The tree-shaded road is cut into the side of the mountain, approaching a village that has been on the hilltop for a thousand years or more. An elderly man is walking his dog through the fallen leaves—it is October—and offers a minor salute as we pass. The asphalt gives way to cobblestones as the road narrows entering the village, where the front doors of the houses open directly onto the street.
Back when these places were built, traffic was mainly pedestrian with the occasional wealthy fellow on a horse, and maybe a hundred sheep being herded in for protection from thieves and wolves. Sheep rustling has pretty much vanished from the Abruzzo, but wolves still exist.
The street opens onto a small piazza, church on one side, café with outdoor tables on the other, flanked by a tobacco shop and a bank. We pull up, dismount, leave our gear on the bikes, and settle down for 20 minutes of cappuccinos. Several old boys are at another table, and one leans over to ask who we are. “Americans,” I am quick to say in my rough Italian, as our bikes are licensed in Germany, and some locals still remember World War II.
“Ah, I have a cousin in the Stati Uniti,” says another, “in Ohio. Do you know him?” Our 20 minutes soon goes beyond a half hour. They want to know why we travel by motorcycle; why we have come to their little town. Not simple questions to answer. We want to see new places, meet new people. Learn about their history and culture. And, of course, eat new foods, drink new wines—but only at dinner, not lunch.
Not to mention riding new roads. When you are on a tour run by Beach’s Motorcycle Adventures you are signing up for some serious riding, with many, many curves every day. And probably half-a-dozen U-turns when your GPS says that you are no longer on the purple line. All for the fun of it. The word “adventures” in the company’s title is not to be taken lightly.
Rob Beach runs tours in the Alps and Central Italy, and personally accompanies every one, so anyone having a complaint can buttonhole the CEO at dinner. He programs three or four different routes into the GPS units for every day of riding. There is usually an easy route, a middling route, and then the famous, occasionally infamous, “Rob Road” route. Prep is either at dinner the evening before the day’s ride, or at breakfast. Pay attention.
Snap in the GPS unit when you get out to the bike, turn it on, and punch in your route. Mileage and estimated time is noted. Want a four-hour day? Or eight-hour? Rob is perfectly happy to have people following him, but he also enjoys it when everybody is off on their own, exploring the roads at their own pace, stopping for coffee or photos whenever they wish.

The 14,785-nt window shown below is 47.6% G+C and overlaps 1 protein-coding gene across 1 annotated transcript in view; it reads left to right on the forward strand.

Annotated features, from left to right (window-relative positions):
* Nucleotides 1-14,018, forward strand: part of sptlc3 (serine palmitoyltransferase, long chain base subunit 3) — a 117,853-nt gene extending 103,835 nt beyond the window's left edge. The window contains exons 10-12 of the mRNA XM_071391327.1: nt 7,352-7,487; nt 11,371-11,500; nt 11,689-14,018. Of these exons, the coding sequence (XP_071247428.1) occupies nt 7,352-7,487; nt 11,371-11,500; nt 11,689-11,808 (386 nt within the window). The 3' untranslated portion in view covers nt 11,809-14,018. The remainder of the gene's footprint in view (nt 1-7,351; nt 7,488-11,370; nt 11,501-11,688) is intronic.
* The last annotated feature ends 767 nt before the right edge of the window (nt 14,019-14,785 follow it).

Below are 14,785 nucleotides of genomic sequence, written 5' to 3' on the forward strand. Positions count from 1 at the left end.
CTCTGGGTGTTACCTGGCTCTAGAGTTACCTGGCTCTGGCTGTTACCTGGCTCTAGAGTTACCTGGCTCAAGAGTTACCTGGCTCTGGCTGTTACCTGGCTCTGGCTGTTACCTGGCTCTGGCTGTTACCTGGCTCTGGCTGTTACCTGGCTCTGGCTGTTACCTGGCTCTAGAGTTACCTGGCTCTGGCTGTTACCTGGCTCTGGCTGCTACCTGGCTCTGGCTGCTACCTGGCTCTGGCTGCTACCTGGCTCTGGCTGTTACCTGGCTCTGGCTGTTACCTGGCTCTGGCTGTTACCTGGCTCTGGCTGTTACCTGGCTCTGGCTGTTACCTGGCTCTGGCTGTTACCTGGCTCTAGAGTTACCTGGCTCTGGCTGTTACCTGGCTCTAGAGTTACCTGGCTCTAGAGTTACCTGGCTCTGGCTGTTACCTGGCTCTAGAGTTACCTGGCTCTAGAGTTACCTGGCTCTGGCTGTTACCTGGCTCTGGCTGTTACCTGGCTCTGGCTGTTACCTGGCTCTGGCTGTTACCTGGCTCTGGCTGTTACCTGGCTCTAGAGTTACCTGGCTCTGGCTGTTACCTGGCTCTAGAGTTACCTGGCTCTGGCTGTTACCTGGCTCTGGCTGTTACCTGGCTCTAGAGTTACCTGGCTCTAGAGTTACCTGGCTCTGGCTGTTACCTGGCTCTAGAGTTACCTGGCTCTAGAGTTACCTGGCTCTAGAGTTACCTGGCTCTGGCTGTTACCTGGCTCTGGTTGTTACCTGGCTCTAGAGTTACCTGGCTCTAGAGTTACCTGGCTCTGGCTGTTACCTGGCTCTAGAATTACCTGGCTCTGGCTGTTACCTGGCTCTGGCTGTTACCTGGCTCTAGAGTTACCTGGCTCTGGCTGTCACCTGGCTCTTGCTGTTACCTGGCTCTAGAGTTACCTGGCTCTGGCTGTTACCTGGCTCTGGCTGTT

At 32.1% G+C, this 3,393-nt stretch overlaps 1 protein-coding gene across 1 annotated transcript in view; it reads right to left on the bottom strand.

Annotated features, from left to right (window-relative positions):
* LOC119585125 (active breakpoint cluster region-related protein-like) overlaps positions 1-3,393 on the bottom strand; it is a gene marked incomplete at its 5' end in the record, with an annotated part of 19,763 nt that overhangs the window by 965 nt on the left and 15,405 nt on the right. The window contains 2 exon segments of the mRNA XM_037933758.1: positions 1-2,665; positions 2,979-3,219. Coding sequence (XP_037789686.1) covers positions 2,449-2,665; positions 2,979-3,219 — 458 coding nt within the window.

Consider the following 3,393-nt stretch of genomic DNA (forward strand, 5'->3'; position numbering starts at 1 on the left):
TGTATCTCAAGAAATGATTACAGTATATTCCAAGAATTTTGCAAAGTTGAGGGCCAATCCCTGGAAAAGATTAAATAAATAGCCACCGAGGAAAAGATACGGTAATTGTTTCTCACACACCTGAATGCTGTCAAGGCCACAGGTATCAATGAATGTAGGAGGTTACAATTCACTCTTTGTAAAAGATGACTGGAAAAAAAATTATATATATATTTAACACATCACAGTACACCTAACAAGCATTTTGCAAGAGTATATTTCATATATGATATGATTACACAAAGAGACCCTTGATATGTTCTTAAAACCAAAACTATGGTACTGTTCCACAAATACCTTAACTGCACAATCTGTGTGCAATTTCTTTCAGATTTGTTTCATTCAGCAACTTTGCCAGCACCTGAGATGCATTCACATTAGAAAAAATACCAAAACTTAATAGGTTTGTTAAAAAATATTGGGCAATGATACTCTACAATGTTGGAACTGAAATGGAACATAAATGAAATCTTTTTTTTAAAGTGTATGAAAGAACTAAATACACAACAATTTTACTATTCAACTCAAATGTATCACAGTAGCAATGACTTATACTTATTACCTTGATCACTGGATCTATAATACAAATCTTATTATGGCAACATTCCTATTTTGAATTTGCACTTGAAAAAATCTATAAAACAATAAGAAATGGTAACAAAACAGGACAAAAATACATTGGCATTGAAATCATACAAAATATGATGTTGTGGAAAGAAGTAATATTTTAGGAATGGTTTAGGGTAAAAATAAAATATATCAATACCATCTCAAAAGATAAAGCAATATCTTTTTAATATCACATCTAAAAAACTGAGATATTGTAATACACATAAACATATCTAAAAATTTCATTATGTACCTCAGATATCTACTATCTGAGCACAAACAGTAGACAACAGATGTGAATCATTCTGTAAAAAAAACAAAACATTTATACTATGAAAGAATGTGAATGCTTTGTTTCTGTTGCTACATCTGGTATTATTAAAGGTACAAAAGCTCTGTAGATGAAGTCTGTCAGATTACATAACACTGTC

The “Italian Idyll” trip begins in the superb hillside town of Fiesole just north of Florence. Fly into the small Florentine airport on Sunday and a car takes you to the Pension Bencista, with a view over Florence beyond compare. Knowing of the jet-lag problem, the next day one can rest or ride a loop in the Apennine Mountains north of the city, either over the fabled Futa Pass or the less-known and lesser-trafficked Sambuca Pass—much more fun!
On Tuesday, we head east toward the Republic of San Marino, a very small (24 square miles, 30,000 population) hilltop country that claims to have been a republic since 301 A.D. And we have our first taste of Rob Roads. Of course the main highway is open, but Rob has a route going down into a valley on a small road, which appears paved on Google. But is not. Rob knew that his previous route had been washed out in a recent flood, and programmed this new road before being able to ride it himself. We do slow our pace and sensibly take the dirt hairpins with considerable caution, cheering when we cross a bridge over a small river and find asphalt. We toast Rob that evening for having brought us along such a fascinating byway.
Devotees of the Beach adventures understand well the charm of such roads, where a modicum of skill at the handlebars is useful. Rob delights in his specialities, and says the nervous riders are always welcome to take the more conventional highways.
After a night in San Marino, the tour goes south toward Spello, an ancient hillside town high above the contemporary metropolis of Foligno. We stay at an old villa at the very top of the town, opposite a medieval monastery where the nuns sing matins early in the morning—though the walls are too thick for the music to be heard unless one is in the courtyard.